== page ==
How do I know if my RV has brakes? (state laws)

In this blog post, we will answer the following question: How do I know if my RV has brakes? We will explain how the RV braking system works and why brakes are important for motorhomes. 

How do I know if my RV has brakes?

You can find out if your RV has brakes just by looking at the wheels and checking if it has brake shoes. These are clear indicators that your RV has brakes. If you find it difficult, you can always consult the manufacturer’s manual or ask for guidance from an authorised mechanic. 

Do all RVs need brakes?

Certainly, not all RVs have brakes, but if you need them is just a question of weight. In many states in the US, if the vehicle weighs less than 3,000 lbs, you do not need to equip it with brakes. See the table below for more details regarding this law. 

StateRV Brakes Requirements
AlabamaOver 3,000 pounds.
AlaskaOver 5,000 pounds.
ArizonaOver 3,000 pounds.
ArkansasOver 3,000 pounds.
CaliforniaOver 1,500 pounds.
ColoradoOver 3,000 pounds.
ConnecticutOver 3,000 pounds.
DelawareOver 4,000 pounds.
FloridaOver 3,000 pounds.
GeorgiaOver 3,000 pounds.
HawaiiOver 3,000 pounds.
IdahoOver 1,500 pounds.
IllinoisOver 3,000 pounds.
IndianaOver 3,000 pounds.
IowaOver 3,000 pounds.
KansasNo weight limit.
KentuckyNo weight limit.
LouisianaOver 3,000 pounds.
MaineOver 3,000 pounds.
MarylandOver 3,000 pounds.
MassachusettsOver 10,000 pounds.
MichiganOver 15,000 pounds.
MinnesotaOver 3,000 pounds.
MississippiOver 2,000 pounds.
MissouriOver 3,000 pounds.
MontanaOver 3,000 pounds.
Nebraskaover 6,500 pounds.
NevadaOver 3,000 pounds.
New HampshireOver 3,000 pounds.
New JerseyOver 3,000 pounds.
New MexicoOver 3,000 pounds.
New YorkOver 3,000 pounds.
North CarolinaOver 1,000 pounds.
North DakotaNo weight limit.
OhioOver 3,000 pounds.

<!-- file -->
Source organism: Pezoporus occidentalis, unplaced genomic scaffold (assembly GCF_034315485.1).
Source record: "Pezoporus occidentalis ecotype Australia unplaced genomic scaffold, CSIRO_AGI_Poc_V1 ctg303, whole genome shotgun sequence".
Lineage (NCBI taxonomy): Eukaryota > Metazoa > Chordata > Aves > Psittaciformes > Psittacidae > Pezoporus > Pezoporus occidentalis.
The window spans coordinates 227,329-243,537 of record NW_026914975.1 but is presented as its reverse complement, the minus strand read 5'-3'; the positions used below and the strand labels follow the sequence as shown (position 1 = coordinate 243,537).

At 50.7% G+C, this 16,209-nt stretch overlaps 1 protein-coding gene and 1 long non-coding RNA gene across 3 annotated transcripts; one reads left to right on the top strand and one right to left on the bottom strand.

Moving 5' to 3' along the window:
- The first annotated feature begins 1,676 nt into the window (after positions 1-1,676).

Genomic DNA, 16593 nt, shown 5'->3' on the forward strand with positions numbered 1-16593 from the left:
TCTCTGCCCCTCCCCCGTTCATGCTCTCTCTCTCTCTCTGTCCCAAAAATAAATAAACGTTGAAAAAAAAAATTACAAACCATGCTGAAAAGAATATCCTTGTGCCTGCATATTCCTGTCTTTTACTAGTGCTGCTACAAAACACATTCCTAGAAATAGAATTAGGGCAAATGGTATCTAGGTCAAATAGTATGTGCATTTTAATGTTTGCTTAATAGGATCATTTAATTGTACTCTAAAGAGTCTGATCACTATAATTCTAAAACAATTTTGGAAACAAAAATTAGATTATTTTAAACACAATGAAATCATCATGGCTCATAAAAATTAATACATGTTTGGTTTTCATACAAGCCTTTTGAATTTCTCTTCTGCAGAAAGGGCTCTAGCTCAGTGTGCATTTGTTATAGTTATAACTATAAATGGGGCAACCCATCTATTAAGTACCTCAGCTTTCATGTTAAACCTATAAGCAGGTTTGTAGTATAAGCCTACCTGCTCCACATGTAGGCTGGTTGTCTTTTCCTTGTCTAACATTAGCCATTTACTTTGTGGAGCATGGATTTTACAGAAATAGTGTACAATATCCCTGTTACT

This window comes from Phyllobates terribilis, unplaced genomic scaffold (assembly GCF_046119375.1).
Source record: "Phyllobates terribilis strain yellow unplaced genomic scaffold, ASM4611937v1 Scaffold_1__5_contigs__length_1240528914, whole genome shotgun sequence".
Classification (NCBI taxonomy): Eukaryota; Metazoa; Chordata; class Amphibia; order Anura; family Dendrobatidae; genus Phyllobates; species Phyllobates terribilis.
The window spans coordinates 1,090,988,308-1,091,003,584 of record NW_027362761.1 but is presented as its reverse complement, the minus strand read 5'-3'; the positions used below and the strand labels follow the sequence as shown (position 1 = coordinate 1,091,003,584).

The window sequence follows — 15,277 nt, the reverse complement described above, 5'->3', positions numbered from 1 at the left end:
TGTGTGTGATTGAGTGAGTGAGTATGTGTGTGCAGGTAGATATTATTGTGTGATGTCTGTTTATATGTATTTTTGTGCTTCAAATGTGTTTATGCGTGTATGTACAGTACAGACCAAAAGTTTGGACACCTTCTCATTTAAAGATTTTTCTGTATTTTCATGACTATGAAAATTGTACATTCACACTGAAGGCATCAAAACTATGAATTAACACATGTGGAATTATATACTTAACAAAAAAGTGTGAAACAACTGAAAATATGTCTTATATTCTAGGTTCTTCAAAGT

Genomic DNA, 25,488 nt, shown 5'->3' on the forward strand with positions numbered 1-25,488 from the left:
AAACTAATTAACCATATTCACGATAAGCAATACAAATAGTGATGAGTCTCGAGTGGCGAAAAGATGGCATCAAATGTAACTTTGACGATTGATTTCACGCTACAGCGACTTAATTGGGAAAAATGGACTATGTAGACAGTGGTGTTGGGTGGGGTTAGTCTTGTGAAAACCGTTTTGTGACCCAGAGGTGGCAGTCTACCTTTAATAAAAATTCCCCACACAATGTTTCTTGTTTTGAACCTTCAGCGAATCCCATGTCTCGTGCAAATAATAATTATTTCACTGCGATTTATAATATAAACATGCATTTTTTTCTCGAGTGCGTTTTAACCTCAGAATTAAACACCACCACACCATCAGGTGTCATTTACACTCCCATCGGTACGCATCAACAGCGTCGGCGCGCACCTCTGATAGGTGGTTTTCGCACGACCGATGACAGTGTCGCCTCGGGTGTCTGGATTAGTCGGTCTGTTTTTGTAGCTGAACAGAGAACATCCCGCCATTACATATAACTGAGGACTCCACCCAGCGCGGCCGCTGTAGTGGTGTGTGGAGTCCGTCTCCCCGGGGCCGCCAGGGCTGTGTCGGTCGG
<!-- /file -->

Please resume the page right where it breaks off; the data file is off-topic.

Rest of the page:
OklahomaOver 3,000 pounds.
OregonNo weight limit.
PennsylvaniaOver 3,000 pounds.
Rhode IslandOver 4,000 pounds.
South CarolinaOver 3,000 pounds.
South DakotaOver 3,000 pounds.
TennesseeOver 3,000 pounds.
TexasOver 4,500 pounds.
UtahNo weight limit.
VermontOver 3,000 pounds.
VirginiaOver 3,000 pounds.
WashingtonOver 3,000 pounds.
West VirginiaOver 3,000 pounds.
WisconsinOver 3,000 pounds.
WyomingNo weight limit.

How do RV brakes Work: Brakes, brake control and wiring

Brakes and brake control are critical to your safety, understanding how they work and inspecting them before you ride is important. All trailers and fifth wheels have brakes that are operated by a brake controller that is installed in the towing vehicle. Brake control is necessary to take the road safely and legally with any trailer that is equipped with brakes, so all trailers.

Test your braking system before each ride, if a problem occurs, refer to our troubleshooting guide, you may be able to diagnose your problem and solve it quickly!

RV electric drum brakes

Trailers and fifth-wheel trailers usually have electric drum brakes on their wheels. A drum brake consists of a circular receptacle in which the brake mechanism is placed, i.e. two cushions in the shape of a half-moon connected to an arm actuated by an electromagnet.

When you brake with your vehicle, the brake control sends an electric current through the wire, this current travels to the brake and activates the electromagnet. The magnet is then attracted by the wall of the drum which turns with the wheel. 

The movement pulls the magnet back, this pull pushes on the arm which pushes the brake pads towards the periphery of the drum which breaks it.

Many RVs now have brakes that do not require periodic adjustment, but you still need to check the pads for wear.

RV electrically actuated hydraulic disc brakes

Heavier RV models, usually fifth wheels, as well as motorhomes, will have hydraulic disc brakes which provide better stopping capacity. This type of brake is the one used for automobiles and includes a disc that is attached to the wheel and a clamp with two pads.